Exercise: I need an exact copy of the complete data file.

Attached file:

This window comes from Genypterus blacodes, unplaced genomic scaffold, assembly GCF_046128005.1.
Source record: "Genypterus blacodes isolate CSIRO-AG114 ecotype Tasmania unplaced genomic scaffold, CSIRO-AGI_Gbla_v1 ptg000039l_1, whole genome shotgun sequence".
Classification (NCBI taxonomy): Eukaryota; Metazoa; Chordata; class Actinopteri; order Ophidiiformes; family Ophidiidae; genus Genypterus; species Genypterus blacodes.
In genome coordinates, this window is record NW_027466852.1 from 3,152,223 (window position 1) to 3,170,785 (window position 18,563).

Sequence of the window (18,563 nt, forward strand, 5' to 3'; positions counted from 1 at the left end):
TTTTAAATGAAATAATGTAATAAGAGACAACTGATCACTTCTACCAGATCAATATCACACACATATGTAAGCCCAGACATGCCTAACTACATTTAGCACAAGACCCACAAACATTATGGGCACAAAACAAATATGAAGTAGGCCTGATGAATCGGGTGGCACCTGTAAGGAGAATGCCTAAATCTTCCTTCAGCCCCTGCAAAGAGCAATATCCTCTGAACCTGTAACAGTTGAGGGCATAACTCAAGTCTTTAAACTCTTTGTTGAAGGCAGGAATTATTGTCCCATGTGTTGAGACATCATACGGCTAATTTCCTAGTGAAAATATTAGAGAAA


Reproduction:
This window comes from Genypterus blacodes, unplaced genomic scaffold, assembly GCF_046128005.1.
Source record: "Genypterus blacodes isolate CSIRO-AG114 ecotype Tasmania unplaced genomic scaffold, CSIRO-AGI_Gbla_v1 ptg000039l_1, whole genome shotgun sequence".
Classification (NCBI taxonomy): Eukaryota; Metazoa; Chordata; class Actinopteri; order Ophidiiformes; family Ophidiidae; genus Genypterus; species Genypterus blacodes.
In genome coordinates, this window is record NW_027466852.1 from 3,152,223 (window position 1) to 3,170,785 (window position 18,563).

Sequence of the window (18,563 nt, forward strand, 5' to 3'; positions counted from 1 at the left end):
TTTTAAATGAAATAATGTAATAAGAGACAACTGATCACTTCTACCAGATCAATATCACACACATATGTAAGCCCAGACATGCCTAACTACATTTAGCACAAGACCCACAAACATTATGGGCACAAAACAAATATGAAGTAGGCCTGATGAATCGGGTGGCACCTGTAAGGAGAATGCCTAAATCTTCCTTCAGCCCCTGCAAAGAGCAATATCCTCTGAACCTGTAACAGTTGAGGGCATAACTCAAGTCTTTAAACTCTTTGTTGAAGGCAGGAATTATTGTCCCATGTGTTGAGACATCATACGGCTAATTTCCTAGTGAAAATATTAGAGAAA